Mark’s mother — now 10 years sober — was an alcoholic. Her father was also an addict and died from an overdose when she was in her 20s, the MLA wrote in a letter published by the Georgia Straight last week.

Mark, who is of Cree, Nisga’a, Gitxsan, and Ojibway descent, also had several siblings living in foster care. The future politician said she was left to support them for 16 years, working with “relentless passion” while her mother struggled with addiction.

melanie mark
Mark at a campaign event before winning the byelection in her riding of Vancouver-Mount Pleasant on Feb. 2, 2016. (Photo: Melanie Mark’s Campaign/Flickr)

Mark was shuffled into “over 30” different homes growing up in the neighbourhood, she told the Straight.

But her takeaway from it all, according to her website, wasn’t frailty.

It was “warrior strength.”

Youth advocacy and provincial politics

Mark, who studied political science at B.C.’s Simon Fraser University, spent years advocating for children and youth in the province and across Canada. She worked with organizations such as Covenant House Vancouver, Save the Children, the RCMP, and co-founded Vancouver’s Aboriginal Policing Community Centre.

She also volunteered as president of the city’s Urban Native Youth Association, which helps indigenous youth settle into city life.

Before her foray into politics, Mark worked with B.C. children’s watchdog Mary Ellen Turpel-Lafond for nearly a decade.

The politician announced her bid for B.C. legislature in April.

“There was no chance in hell I was going to stand on the sidelines.”

Throughout her campaign, Mark focused on youth advocacy, affordable housing, poverty reduction, and education.

“I’ve never worked so hard to get a job,” the candidate told the Vancouver Courier last year.

Mark’s First Nations heritage was also at the forefront — a part of her identity that shows how far the MLA-elect has come.

“My early days weren’t easy. There was a lot of struggle, and there certainly wasn’t a lot of pride. I faced so much racism in school, and bullies, and really had to fight — whether that [was against] the experiences that my family confronted [or] how my brothers were treated in care,” Mark said at a campaign event on Sunday.

“There was no chance in hell I was going to stand on the sidelines.”

Angelique EagleWoman becomes new dean of Lakehead law school

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Attorney and professor brings a wealth of experience in Indigenous law, say university officials

CBC News Posted: Jan 13, 2016 6:40 AM ETLast Updated: Jan 13, 2016 11:43 AM ET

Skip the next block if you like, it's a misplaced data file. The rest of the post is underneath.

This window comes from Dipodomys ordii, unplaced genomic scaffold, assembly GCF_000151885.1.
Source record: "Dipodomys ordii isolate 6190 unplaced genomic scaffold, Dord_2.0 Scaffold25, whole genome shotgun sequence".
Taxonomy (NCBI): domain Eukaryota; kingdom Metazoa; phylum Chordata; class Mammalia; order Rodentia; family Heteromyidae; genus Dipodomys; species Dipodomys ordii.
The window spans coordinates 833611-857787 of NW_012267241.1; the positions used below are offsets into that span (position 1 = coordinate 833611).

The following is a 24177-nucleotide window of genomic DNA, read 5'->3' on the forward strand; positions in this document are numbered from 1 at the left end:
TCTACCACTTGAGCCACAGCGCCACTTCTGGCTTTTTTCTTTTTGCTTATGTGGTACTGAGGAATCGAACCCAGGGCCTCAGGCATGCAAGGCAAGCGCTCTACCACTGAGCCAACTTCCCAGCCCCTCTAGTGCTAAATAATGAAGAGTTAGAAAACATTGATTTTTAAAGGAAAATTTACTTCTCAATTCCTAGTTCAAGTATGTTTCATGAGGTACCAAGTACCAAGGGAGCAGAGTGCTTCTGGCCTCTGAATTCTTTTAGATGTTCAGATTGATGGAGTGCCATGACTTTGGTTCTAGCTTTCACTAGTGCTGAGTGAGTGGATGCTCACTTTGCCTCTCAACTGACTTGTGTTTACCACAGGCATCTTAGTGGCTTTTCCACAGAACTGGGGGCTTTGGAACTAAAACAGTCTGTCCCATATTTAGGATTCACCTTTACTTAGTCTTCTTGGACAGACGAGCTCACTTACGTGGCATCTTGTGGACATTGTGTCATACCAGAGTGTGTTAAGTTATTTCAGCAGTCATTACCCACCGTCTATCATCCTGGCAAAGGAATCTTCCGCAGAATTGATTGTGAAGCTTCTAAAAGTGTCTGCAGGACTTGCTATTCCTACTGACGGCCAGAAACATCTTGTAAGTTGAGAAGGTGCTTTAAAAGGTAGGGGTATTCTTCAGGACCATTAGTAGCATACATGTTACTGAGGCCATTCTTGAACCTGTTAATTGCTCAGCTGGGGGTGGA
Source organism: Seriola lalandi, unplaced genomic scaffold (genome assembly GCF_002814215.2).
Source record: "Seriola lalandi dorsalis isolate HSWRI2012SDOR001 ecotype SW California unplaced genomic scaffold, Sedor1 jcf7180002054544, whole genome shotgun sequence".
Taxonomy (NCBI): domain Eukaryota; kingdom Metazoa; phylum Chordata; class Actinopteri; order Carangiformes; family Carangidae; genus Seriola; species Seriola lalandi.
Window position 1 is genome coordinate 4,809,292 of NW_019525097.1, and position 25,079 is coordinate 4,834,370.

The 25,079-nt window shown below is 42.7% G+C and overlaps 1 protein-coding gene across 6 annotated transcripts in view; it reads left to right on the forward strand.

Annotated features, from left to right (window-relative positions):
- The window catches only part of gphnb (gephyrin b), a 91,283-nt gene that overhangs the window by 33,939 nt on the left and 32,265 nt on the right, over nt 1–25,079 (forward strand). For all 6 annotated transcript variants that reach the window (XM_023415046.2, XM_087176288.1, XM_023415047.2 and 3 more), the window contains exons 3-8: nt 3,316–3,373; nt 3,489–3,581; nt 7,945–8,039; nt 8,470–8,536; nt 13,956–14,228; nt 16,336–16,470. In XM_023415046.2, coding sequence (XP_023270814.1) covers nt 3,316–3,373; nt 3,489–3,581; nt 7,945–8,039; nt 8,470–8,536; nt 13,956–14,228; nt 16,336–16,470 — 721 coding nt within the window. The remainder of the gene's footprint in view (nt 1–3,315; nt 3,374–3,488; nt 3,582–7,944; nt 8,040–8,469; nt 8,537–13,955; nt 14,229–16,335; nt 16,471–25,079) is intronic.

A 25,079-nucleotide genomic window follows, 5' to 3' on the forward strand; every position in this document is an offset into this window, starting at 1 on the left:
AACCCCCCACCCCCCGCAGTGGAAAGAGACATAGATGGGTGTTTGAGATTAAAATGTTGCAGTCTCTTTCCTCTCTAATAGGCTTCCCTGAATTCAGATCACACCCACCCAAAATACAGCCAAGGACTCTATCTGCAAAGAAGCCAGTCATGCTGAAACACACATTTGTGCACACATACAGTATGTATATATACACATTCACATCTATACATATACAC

Angelique EagleWoman has been appointed the new dean of Lakehead University's Bora Laskin Faculty of Law. EagleWoman will leave her current postion at the University of Idaho College of Law, where she is a law professor and a legal
scholar.

Angelique EagleWoman has been appointed the new dean of Lakehead University’s Bora Laskin Faculty of Law. EagleWoman will leave her current postion at the University of Idaho College of Law, where she is a law professor and a legal scholar. (Supplied)

Listen to audio recording…

A northern Ontario university says the new dean of its law school will be the first aboriginal woman to hold that position in Canada.

Lakehead University in Thunder Bay, Ont., has appointed Angelique EagleWoman to lead the Bora Laskin Faculty of Law starting in May, a month before the fledgling law school’s first class is set to graduate.

EagleWoman will leave her current postion at the University of Idaho College of Law, where she is a law professor and a legal scholar.

She told CBC News she’s impressed with the Lakehead faculty’s focus on rural and small-town practice, environmental law, and Indigenous law.

“Those three areas are all areas I’ve taught in and I have experience in, and I write a lot of articles about,” she said. “So I just thought ‘what a perfect match.'”

EagleWoman has taught in the areas of Tribal Nation economics and law, and Native American natural resources law. She has also published articles on topics like tribal economics and quality of life for Indigenous peoples, according to a Lakehead University press release.

Wants to build ‘distinguished’ law school

She takes over the position in Thunder Bay from the school’s first dean, Lee Stuesser, who resigned in 2015.

EagleWoman said she doesn’t feel that being relatively new to Canada will be an issue, adding that things like environmental law and Indigenous law share common traits on both sides of the border.

“The Truth and Reconciliation Commission recommendations coming out are very common issues with people that are both in the United States and in Canada who are Indigenous,” she said.

“So there’s a real commonality there, and the land doesn’t know political boundaries.”

EagleWoman said she wants to see the school grow and continue to be a forward-thinking institution.

“I hope to move the law school from the start-up phase to taking its place as a distinguished law school, along with the other Ontario and national law schools,” she said.

A biography posted on the school’s site says one of the highlights of her career was serving as general counsel for her own tribe, the Sisseton-Wahpeton Oyate in Dakota.

with files from The Canadian Press.

Reference:

(2016, January 18) Audio – Angelique EagleWoman becomes new dean of Lakehead law school. CBC News. Retrieved from: http://www.cbc.ca/news/canada/thunder-bay/law-school-canada-aboriginal-dean-1.3400903?__vfz=tc%3D7c4KA0bOGi9